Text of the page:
Literally.  My son is 12 and has been working on a Python text adventure this summer (on and off).  The adventure started off as a single script, and he has been transitioning it to use objects.  My husband and I have been helping him figure out what belongs to what object, and how to transition his code.

Blair and I had been thinking in Java terms since neither of us are familiar with Python, and were thinking that our son should move toward some type of interface type system so he could have “weapons” and “monsters” and you could treat any weapon as a generic Weapon.

We realized that since Python is weakly typed, this sort of construct is not really necessary and were discussing this with our son.  This is a rather difficult conversation to have with a child that has only a very basic understanding of programming (and all through hands-on classes that aren’t necessarily teaching the terms).


After a number of attempts to explain what the difference between a strongly typed language is, and a weakly typed language is, an analogy popped into my head that I think was helpful.

As a young child we all played with shape sorters like this one:

shape sorter

I said that a toy like this is like a strongly typed language.  Think of each of the holes as a variable.  Those holes can only hold certain shaped objects.  If you try to put the wrong shape in there, it just won’t work.

A weakly typed language would have holes large enough that any of the shapes could fit.  Like this:


Unit Testing – Part 1

I’m fairly new to writing automated unit tests. I’ve read about it and I’ve tried it out and we even have a handful of java classes (10 to 20) that have full coverage from unit tests. But now it looks like we might be changing our view of testing and diving in head first.
So here are some things that I’ve learned that I didn’t really pick-up on when reading the books about JUnit.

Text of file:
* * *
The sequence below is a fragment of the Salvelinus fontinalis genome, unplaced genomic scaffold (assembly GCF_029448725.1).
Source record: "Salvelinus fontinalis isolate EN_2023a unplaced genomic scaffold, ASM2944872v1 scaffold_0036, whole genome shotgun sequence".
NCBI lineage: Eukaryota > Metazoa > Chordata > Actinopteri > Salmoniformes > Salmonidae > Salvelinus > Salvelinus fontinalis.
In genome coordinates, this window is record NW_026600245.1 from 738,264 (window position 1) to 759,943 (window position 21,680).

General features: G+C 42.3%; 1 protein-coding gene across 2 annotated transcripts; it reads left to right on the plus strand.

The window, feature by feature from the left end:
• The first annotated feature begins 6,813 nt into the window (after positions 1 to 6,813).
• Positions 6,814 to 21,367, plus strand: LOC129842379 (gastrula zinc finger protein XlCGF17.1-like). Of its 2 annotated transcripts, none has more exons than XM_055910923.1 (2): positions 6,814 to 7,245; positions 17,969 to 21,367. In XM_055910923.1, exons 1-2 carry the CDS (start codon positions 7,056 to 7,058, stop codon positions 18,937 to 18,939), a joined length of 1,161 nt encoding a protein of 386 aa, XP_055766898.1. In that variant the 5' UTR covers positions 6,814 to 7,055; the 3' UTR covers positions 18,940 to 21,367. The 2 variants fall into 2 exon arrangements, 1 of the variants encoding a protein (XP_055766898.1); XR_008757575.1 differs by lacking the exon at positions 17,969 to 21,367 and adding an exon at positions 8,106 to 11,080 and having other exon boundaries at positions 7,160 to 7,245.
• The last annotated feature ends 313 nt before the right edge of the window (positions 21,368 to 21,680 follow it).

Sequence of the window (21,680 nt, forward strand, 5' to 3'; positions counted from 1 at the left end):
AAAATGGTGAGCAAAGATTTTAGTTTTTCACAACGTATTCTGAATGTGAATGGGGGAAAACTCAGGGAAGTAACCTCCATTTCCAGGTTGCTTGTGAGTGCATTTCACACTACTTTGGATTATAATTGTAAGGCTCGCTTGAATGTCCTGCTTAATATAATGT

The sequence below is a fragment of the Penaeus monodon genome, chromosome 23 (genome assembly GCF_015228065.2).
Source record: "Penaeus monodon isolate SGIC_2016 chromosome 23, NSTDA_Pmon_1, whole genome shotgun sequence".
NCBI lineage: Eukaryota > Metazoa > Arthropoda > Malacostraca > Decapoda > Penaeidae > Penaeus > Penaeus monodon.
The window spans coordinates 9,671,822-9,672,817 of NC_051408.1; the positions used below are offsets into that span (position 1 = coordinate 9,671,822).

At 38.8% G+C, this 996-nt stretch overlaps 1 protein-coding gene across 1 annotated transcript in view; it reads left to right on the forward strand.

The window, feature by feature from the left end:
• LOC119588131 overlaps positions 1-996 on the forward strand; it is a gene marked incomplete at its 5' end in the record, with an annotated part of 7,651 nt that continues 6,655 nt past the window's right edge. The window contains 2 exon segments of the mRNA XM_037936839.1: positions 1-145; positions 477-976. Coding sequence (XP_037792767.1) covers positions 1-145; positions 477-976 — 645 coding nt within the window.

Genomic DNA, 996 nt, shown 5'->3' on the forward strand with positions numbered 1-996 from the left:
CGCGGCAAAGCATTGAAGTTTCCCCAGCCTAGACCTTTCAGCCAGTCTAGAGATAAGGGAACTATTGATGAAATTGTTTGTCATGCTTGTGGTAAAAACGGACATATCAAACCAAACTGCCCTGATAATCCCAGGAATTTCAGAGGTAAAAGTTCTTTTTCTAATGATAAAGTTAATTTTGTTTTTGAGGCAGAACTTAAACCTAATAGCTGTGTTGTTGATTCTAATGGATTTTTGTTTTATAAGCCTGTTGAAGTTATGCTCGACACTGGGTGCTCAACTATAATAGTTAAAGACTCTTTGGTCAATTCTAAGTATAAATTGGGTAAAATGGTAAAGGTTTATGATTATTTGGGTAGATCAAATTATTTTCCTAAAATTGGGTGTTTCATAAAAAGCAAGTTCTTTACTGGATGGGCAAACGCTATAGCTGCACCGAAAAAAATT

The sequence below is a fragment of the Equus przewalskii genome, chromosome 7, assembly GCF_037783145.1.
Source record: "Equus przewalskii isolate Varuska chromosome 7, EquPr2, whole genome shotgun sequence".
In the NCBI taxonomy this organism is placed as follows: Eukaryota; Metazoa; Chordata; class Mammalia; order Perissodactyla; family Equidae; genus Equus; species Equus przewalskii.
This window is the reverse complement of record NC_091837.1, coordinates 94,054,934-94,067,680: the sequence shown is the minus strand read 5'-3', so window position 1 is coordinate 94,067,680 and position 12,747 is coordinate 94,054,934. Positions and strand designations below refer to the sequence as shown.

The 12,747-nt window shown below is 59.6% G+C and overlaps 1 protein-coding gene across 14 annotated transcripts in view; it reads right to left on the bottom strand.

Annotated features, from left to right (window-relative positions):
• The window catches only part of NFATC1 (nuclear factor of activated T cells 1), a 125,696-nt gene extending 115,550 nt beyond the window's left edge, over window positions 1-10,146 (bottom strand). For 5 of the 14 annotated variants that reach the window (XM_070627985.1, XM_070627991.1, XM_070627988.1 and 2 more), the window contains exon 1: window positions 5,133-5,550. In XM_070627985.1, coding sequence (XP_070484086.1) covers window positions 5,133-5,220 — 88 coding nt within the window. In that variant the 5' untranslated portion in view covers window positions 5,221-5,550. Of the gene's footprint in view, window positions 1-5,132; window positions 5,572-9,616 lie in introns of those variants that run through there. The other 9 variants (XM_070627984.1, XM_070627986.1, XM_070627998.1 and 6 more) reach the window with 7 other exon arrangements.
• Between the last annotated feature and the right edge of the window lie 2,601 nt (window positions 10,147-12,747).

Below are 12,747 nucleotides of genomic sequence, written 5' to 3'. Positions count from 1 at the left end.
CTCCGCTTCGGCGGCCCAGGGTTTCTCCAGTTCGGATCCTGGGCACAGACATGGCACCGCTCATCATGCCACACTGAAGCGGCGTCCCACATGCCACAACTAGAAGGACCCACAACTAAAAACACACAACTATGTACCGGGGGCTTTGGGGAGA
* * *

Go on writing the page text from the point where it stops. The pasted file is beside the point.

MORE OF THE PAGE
Step 1 – Write Testable Code
Something that I missed when reading books about unit testing is that you have to change the way you write the code in the first place. This is generally a good thing, but something that is difficult to do across an entire development team.
Long methods – are very difficult to test – We have some methods that are over 1000 lines, it’s not easy (maybe not even possible) to test a method that is this big.

Dependency Injection – methods that create their own database connections, or create any new objects directly are very difficult to test well. For legacy code, I’ve found that a good way to handle this is updating the method to take these objects as parameters, and then creating a new method with the old signature that simply creates the objects and passes them in. This allows you to create mock objects for database connections, etc. which lets you test all the code in the method without needing a database to connect to.
public User buildUser() {
Connection conn = getConnection();
return buildUser(conn);
public User buildUser(Connection conn) {
... existing/old code to read user object from databse ...
return user;

References to Static Methods – Static methods are easy to test. Code that calls static methods are VERY hard to test, because you can’t mock/stub out the static methods. So you end up having to test all the code in the static method along with the code in the method you actually want to test. I don’t think small methods that take few or no parameters from well tested libraries are much of an issue. For example, if your code calls Math.random(), it’s still fairly easy to test. But if you have a lot of “utility” methods that take large objects as parameters or that do complicated logic it’s difficult to mock-up the test data to get those static methods to return all the different scenarios that allow you to run through all the code in the method under test.

If developers are writing code that is difficult to test, they will hate writing unit tests. It is time consuming, the tests will break often from small changes in the code, and code coverage will be low. They need to change the way they write the code in the first place before you can be successful in implementing unit tests.

In general, testable code is better quality code anyway. Having short methods that “Do one thing”, and creating methods that use Object Oriented Design (ie: not static) are easier to maintain, easier to read, and much nicer to work with. This is a side benefit of implementing unit tests.

I’ll continue with my lessons learned in later posts. Something I’m still not sure how we are going to handle is all the existing legacy code that doesn’t fall into the category of “testable” or at least not “easily testable”.